In depth interviews took place between May and September 2018. All interviews were conducted by DM (female, PhD, experienced primary healthcare researcher) either via telephone or face-to-face at the individuals’ homes. Before interview, written (for face-to-face interviews) or verbal recorded consent (for telephone interviews) was gained. DM had no prior relationship with study participants. Interviews were conducted between DM and the participant with no one else present. Interviews took between 13–46 min (mean 30 min). Participants were asked to self-report; number of chronic conditions and regular medicines on repeat prescription, whether they recalled the medication review appointment referred to in their study invitation letter, how the review was instigated (e.g.via invitation from the practice or requested from the patient), the profession of their reviewer and the mode of consultation (in-person or via telephone). To ensure that each interview covered a range of core topics, a topic guide was developed in collaboration with a Patient and Public Involvement (PPI) advisor. Additional questions were asked to follow-up on topics requiring further explanation and enable discussion of subjects salient to the participant. The topic guide was amended to ensure that issues emerging from the analysis were explored in future interviews. This approach was used to avoid, as far as possible, imposing the interviewer’s framework of meanings onto the patient accounts.
Interviews were audio recorded, transcribed verbatim, anonymised, checked for accuracy and imported into software for qualitative data analysis (NVivo, version 11) to aid indexing and management of data. Data analysis began shortly after data collection started and was ongoing and iterative.
Thematic analysis , utilising a data-driven inductive approach , was used to scrutinise the data to identify patterns and themes of salience for participants and across the dataset. DM and PD (academic GP) conducted initial line-by-line coding to construct a draft coding frame. A subset of interviews were independently double coded by DM, PD and JH to achieve coding consensus and ensure rigour. Key themes were discussed with JH (psychologist) and RP (GP and clinical pharmacologist) to ensure credibility and external validity considering alternative explanations and diverse cases.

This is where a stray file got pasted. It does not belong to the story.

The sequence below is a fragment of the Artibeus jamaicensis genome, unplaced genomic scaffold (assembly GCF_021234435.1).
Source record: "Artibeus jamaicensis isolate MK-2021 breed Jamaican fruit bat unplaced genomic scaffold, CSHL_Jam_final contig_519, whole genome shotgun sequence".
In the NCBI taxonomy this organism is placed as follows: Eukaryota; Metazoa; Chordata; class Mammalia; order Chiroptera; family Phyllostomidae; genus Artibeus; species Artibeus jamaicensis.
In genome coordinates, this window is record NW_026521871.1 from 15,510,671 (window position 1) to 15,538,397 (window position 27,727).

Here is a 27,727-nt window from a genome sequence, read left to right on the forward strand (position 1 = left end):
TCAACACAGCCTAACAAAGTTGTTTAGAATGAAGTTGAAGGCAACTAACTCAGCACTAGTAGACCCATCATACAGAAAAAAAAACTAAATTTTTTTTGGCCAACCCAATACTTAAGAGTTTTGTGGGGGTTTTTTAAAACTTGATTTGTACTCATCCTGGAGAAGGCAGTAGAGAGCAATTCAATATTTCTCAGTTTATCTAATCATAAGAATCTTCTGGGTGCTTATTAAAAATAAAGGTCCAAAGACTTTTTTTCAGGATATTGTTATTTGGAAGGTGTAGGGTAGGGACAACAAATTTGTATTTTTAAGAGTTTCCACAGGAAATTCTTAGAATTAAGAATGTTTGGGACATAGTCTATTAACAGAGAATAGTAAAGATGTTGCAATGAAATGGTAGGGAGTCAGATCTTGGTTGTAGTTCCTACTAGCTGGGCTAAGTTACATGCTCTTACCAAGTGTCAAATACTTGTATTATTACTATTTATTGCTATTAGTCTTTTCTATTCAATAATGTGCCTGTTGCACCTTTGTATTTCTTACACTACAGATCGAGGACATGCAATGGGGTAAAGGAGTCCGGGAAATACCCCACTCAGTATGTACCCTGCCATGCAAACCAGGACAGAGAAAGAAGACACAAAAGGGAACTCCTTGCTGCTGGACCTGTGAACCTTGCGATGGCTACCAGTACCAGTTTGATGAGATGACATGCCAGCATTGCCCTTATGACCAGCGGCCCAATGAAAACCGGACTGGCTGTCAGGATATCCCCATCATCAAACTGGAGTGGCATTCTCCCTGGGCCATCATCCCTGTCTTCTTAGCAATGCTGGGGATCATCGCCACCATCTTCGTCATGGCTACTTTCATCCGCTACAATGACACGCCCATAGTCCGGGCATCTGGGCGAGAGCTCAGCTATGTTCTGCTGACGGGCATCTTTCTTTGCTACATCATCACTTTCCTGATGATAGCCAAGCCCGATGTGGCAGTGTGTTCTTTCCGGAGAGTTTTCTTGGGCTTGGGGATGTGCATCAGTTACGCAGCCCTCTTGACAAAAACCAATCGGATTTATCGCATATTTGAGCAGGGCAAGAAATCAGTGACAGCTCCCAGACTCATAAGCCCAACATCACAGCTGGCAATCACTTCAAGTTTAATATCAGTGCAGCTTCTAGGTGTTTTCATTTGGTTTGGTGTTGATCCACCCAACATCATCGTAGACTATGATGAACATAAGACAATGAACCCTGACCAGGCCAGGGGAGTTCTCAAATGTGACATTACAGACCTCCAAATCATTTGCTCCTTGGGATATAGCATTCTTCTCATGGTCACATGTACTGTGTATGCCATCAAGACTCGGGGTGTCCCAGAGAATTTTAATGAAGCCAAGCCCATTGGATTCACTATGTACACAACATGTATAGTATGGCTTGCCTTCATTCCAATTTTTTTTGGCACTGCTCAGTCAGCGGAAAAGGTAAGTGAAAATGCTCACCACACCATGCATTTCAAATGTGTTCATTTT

Four Patient and Public Involvement (PPI) advisers were invited to co-design an output to facilitate utilisation of research findings by patients and healthcare professionals. Findings were presented to advisors alongside suggestions for outputs including a medication review information leaflet or an infographic for display within general practices. Advisers were asked to review the research findings and comment upon the suitability and potential utility of the suggested outputs and propose alternatives. A teleconference meeting with the advisers was convened to agree the output for production and discuss the content and layout. Based upon decisions made during this meeting, researcher DM produced a first draft which was circulated via email for comments. DM amended the document based upon feedback received and recirculated. A second teleconference was convened to agree and finalise the document.